The West Somerset Railway Heritage Trust (WSRHT) is the custodian of an original WW1 roll of honour.

On November 11, the trust rededicated their original roll of honour commemorating the 2500 Great Western Railway (GWR) staff who made the ultimate sacrifice during the First World War.

The official recognition took place in the Gauge Museum at Bishops Lydeard, which is home to the GWR relic.

The trust states that: "101 years ago, on Armistice Day 1922, the chairman of the Great Western Railway, Viscount Churchill, unveiled the bronze war memorial on Platform 1 at Paddington Station."

Concurrently, lithographed rolls of honour were displayed at principal stations.

However, the sole preserved original is at the Gauge Museum, making it a crucial piece of railway, and national, heritage.

Somerset County Gazette: a crucial piece of railway and national heritage

In 2002, the rolls were in very poor condition and were subsequently replaced with replicas, say the Railway Heritage Trust.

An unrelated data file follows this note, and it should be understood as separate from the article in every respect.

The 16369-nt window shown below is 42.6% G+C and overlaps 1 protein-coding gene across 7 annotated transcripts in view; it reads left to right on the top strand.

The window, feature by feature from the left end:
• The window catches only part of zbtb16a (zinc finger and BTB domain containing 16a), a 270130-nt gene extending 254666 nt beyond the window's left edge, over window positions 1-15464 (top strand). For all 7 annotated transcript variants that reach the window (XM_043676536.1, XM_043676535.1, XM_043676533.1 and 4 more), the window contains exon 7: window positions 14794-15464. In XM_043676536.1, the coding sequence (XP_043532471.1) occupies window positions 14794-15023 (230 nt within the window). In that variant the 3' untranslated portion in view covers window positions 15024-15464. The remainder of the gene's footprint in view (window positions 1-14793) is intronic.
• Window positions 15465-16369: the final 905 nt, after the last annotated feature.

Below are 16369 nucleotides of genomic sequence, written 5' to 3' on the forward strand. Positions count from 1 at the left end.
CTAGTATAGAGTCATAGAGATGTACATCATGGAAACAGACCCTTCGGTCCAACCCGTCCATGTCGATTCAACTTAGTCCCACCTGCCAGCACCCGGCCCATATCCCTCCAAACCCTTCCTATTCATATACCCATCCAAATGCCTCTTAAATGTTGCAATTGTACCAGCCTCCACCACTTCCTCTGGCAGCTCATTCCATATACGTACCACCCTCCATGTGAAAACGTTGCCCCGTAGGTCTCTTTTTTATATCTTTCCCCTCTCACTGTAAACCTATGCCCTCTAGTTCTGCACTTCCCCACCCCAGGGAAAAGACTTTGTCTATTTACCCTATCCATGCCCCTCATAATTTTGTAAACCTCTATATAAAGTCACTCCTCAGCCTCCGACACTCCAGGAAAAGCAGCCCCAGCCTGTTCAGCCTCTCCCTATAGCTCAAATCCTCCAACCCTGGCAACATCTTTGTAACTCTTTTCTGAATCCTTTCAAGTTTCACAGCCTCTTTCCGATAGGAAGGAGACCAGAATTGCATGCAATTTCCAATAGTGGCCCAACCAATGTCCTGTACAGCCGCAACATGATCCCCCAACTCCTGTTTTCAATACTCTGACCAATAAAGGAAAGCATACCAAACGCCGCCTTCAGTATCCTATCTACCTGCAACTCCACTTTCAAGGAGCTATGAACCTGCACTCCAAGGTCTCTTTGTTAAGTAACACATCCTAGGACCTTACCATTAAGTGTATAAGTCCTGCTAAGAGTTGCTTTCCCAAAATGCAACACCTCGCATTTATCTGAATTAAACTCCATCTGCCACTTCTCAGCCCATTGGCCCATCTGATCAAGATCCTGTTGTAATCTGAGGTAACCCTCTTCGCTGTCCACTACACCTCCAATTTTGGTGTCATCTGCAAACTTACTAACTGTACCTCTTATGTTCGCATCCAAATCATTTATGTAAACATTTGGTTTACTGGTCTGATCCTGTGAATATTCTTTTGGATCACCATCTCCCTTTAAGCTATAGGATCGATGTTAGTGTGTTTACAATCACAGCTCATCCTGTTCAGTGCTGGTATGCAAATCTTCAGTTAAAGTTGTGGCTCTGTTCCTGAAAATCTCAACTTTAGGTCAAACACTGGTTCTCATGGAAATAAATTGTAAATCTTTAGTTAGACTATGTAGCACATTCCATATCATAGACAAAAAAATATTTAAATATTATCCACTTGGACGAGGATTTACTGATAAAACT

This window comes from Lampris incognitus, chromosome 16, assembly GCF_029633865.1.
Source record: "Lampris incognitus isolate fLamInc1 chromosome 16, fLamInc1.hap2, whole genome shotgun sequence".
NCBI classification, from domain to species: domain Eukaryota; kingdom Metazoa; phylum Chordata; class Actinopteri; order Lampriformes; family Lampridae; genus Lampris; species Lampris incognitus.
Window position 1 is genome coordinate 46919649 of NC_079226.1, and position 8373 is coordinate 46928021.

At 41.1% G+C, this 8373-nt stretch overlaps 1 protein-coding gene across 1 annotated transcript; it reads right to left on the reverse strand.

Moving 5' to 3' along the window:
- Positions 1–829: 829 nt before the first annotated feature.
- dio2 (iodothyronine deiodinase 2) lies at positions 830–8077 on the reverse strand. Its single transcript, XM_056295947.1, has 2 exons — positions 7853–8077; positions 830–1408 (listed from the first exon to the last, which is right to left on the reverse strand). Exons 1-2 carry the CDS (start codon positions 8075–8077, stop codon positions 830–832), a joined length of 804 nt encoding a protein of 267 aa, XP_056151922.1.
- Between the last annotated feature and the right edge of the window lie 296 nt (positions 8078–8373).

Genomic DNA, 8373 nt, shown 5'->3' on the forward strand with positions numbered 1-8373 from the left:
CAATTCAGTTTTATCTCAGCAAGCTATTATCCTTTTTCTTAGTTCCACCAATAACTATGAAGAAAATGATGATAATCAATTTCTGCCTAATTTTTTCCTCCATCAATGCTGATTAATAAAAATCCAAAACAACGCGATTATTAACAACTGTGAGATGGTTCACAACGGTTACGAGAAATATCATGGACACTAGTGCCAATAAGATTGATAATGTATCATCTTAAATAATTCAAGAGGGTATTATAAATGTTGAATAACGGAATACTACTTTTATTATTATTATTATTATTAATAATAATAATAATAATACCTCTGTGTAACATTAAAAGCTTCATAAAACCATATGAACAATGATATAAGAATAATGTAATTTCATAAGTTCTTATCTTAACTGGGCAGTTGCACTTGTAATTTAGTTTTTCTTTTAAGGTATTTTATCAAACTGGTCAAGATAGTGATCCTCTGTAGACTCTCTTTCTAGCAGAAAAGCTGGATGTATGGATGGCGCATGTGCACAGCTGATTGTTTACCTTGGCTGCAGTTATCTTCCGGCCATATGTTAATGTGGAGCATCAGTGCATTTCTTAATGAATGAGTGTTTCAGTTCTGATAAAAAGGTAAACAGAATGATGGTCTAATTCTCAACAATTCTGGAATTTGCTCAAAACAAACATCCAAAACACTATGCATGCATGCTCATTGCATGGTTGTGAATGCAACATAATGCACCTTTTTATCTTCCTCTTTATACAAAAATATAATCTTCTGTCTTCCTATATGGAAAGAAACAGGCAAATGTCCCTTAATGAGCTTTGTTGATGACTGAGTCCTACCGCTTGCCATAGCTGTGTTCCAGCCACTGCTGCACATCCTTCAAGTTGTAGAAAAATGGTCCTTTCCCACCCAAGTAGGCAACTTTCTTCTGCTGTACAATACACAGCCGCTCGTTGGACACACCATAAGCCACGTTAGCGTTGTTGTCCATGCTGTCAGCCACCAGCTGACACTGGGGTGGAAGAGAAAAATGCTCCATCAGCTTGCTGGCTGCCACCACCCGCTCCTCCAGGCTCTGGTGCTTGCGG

Seventeen years later, during the Gauge Museum's refurbishment, the Perspex and plastic frame was exchanged for a superior wooden exterior and glass.

The rededication ceremony was meant to coincide with the refurbishment but was delayed due to the Covid pandemic.

The WSRHT articulated their gratitude on having Deputy Lord Lieutenant Clinton Rogers, DL representing the sovereign.

Bishop Nigel Stock, conducted the service, which was attended by an honour guard of one sergeant, four men, three marines and one seaman from 40 Commando.

The military unit honoured the memorial by lighting the candle of remembrance and laying down a wreath in the honour of the GWR staff.

The trust also extended their trustee welcome to Laurie Hockley and his family, who are relatives of a soldier listed on the roll of honour.

The rededication of the memorial and the act of remembrance serve as a testament to the bravery of the 2,500 GWR staff who lost their lives in WW1.